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What is the difference between a #Temp table and an @Table variable in MS SQL?

Posted on 2012-09-03
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What is the difference between a #Temp table and an @Table variable in MS SQL?

I understand that both are crated in the TempDB. I also understand the creation and scope difference between @Table, #Table and ##Table.

But in simple/straightforward terms, what is the real difference?

When would I use one over the other?

Thanks,
JohnB
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Question by:jxbma
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p_nuts earned 1000 total points
ID: 38362468
There are a few differences between Temporary Tables (#tmp) and Table Variables (@tmp), although using tempdb isn't one of them, as spelt out in the MSDN link below.

As a rule of thumb, for small to medium volumes of data and simple usage scenarios you should use table variables. (This is an overly broad guideline with of course lots of exceptions - see below and following articles.)

Some points to consider when choosing between them:

Temporary Tables are real tables so you can do things like CREATE INDEXes, etc. If you have large amounts of data for which accessing by index will be faster then temporary tables are a good option.

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Table variables can have indexes by using PRIMARY KEY or UNIQUE constraints. (If you want a non-unique index just include the primary key column as the last column in the unique constraint. If you don't have a unique column, you can use an identity column.)

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Table variables don't participate in transactions, logging or locking. This means they're faster as they don't require the overhead, but conversely you don't get those features. So for instance if you want to ROLLBACK midway through a procedure then table variables populated during that transaction will still be populated!

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Temp tables might result in stored procedures being recompiled, perhaps often. Table variables will not.

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You can create a temp table using SELECT INTO, which can be quicker to write (good for ad-hoc querying) and may allow you to deal with changing datatypes over time, since you don't need to define your temp table structure upfront.


You can pass table variables back from functions, enabling you to encapsulate and reuse logic much easier (eg make a function to split a string into a table of values on some arbitrary delimiter).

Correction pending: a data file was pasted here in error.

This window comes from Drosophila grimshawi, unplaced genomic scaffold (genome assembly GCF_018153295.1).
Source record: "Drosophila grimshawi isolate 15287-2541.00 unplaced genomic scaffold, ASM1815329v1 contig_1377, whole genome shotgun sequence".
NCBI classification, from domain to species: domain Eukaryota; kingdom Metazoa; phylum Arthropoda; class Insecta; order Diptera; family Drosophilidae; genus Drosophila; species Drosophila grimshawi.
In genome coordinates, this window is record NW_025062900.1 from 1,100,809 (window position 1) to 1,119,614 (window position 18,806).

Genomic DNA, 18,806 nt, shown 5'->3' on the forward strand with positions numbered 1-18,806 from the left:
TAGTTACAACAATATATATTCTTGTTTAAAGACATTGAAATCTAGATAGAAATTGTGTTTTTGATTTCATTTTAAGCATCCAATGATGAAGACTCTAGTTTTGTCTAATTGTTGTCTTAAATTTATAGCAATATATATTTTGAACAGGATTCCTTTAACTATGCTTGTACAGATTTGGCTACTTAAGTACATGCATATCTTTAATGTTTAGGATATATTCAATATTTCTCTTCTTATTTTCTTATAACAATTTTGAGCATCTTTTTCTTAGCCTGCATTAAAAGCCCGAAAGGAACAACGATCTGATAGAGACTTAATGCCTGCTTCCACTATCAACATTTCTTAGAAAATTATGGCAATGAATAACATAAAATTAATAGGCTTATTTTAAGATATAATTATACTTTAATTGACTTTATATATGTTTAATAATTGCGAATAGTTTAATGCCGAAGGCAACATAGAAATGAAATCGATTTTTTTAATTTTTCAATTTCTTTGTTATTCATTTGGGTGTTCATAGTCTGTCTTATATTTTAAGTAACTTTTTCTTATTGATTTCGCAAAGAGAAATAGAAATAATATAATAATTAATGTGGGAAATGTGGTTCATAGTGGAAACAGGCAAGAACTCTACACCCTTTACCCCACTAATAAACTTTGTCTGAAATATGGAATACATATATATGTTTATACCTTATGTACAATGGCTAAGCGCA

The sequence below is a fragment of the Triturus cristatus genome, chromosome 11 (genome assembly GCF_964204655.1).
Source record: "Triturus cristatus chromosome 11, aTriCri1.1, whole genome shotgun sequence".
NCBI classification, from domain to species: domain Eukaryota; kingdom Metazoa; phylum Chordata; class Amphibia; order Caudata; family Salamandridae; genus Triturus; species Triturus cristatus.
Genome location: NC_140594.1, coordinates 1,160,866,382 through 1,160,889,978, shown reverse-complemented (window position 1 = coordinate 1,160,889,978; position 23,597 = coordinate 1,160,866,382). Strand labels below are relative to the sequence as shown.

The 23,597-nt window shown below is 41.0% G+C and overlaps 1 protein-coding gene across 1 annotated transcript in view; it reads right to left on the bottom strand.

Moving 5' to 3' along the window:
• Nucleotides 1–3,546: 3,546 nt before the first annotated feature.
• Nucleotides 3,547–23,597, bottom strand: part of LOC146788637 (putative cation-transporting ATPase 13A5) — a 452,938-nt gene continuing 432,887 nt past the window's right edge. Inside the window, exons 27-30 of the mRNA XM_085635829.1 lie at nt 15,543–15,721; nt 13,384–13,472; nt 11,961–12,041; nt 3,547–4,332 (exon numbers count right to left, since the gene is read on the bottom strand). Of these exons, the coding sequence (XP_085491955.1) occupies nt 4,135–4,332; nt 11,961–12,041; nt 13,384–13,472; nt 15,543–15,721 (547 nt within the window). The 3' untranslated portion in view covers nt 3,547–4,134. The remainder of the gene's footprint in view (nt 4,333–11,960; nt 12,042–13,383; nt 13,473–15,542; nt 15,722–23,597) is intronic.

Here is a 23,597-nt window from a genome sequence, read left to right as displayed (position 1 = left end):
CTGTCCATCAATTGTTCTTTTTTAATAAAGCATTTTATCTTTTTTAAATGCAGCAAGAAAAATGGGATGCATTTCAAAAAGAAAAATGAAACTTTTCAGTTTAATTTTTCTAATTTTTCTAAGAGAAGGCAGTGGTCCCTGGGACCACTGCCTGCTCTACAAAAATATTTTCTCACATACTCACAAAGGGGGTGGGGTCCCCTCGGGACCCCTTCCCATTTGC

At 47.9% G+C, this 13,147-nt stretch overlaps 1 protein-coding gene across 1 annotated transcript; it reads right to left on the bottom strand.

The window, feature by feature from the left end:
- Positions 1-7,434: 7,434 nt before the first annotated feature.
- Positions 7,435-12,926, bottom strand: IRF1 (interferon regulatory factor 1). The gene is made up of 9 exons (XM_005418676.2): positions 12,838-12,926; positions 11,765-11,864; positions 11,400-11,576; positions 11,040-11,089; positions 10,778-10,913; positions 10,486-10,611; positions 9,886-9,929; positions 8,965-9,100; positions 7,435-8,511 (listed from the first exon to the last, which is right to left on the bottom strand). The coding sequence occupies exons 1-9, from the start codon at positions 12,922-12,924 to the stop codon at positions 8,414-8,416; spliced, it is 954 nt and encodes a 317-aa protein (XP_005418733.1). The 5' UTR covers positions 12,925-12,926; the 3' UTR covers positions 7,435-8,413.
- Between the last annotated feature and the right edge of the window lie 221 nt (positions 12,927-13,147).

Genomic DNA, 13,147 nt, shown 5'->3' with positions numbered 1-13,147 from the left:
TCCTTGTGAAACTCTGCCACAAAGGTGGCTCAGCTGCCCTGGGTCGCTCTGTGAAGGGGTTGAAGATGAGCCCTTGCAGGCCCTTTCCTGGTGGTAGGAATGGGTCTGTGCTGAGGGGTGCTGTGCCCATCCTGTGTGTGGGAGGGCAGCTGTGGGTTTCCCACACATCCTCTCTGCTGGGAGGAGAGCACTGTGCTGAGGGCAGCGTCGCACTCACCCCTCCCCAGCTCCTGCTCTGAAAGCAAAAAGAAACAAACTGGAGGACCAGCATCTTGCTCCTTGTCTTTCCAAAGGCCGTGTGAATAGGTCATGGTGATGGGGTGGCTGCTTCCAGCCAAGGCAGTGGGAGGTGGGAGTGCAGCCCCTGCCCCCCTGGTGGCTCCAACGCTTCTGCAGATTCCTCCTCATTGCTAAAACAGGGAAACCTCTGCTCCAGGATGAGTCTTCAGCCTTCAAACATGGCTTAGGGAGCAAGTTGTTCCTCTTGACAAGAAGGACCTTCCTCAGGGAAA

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Using Table Variables within user-defined functions enables those functions to be used more widely (see CREATE FUNCTION documentation for details). If you're writing a function you should use table variables over temp tables unless there's a compelling need otherwise.

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Both table variables and temp tables are stored in tempdb. This means you should be aware of issues such as COLLATION problems if your database collation is different to your server collation; temp tables and table variables will by default inherit the collation of the server, causing problems if you want to compare data in them with data in your database.

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Global Temp Tables (##tmp) are another type of temp table available to all sessions and users.

Some further reading:
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MSDN FAQ on difference between the two: http://support.microsoft.com/default.aspx/kb/305977

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MDSN blog article: http://blogs.msdn.com/sqlserverstorageengine/archive/2008/03/30/sql-server-table-variable-vs-local-temporary-table.aspx

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Article: http://searchsqlserver.techtarget.com/tip/0,289483,sid87_gci1267047
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by:hnasr
ID: 38363941
Simply said: If you don't have to worry about maintaing tables in database use #temp table.
It is created as a normal table but is managed by the database, will be cleared when you exit SQL.


@t is a temporary table variable returned from a table valued function. @t =@retuen_table in the following example
if object_id(N'ufn_multistatement_table_valued',N'TF') is not null
	drop function dbo.ufn_multistatement_table_valued  ;
go
create function dbo.ufn_multistatement_table_valued 
(@parameter_name  nvarchar(25))
RETURNS @retuen_table TABLE (a nvarchar(25) Primary Key,r nvarchar(25))
WITH EXECUTE AS CALLER
AS
BEGIN
	declare @a nvarchar(25)
	set @a='3'
	INSERT @retuen_table SELECT a, r FROM A WHERE a>@parameter_name
	RETURN
END;
GO
SELECT * from dbo.ufn_multistatement_table_valued('1');

Open in new window

@v is a temporary variable, you can use to manage your table records.

declare @v Int;
select @v=a from A where a=1;
select @v; -- you can manipulate @v and modify the records.

Open in new window

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